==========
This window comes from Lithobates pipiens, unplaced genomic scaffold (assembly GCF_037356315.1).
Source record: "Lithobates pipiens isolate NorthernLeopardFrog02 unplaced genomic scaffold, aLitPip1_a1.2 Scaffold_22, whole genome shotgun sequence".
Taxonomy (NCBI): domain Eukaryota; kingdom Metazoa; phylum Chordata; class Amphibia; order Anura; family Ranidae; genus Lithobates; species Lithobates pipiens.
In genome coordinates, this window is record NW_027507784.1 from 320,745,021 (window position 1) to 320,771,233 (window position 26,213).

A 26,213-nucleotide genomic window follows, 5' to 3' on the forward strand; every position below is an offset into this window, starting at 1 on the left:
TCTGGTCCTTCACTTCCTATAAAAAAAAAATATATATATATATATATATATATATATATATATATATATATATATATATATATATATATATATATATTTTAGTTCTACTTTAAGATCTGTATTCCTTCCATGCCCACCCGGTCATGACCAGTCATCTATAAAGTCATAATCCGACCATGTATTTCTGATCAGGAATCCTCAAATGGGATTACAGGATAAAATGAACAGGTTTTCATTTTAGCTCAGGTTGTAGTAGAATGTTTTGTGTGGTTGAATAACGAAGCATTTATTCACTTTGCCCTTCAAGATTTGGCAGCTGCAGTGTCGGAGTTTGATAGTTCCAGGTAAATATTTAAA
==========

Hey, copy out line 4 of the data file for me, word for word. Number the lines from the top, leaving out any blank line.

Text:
In genome coordinates, this window is record NW_027507784.1 from 320,745,021 (window position 1) to 320,771,233 (window position 26,213).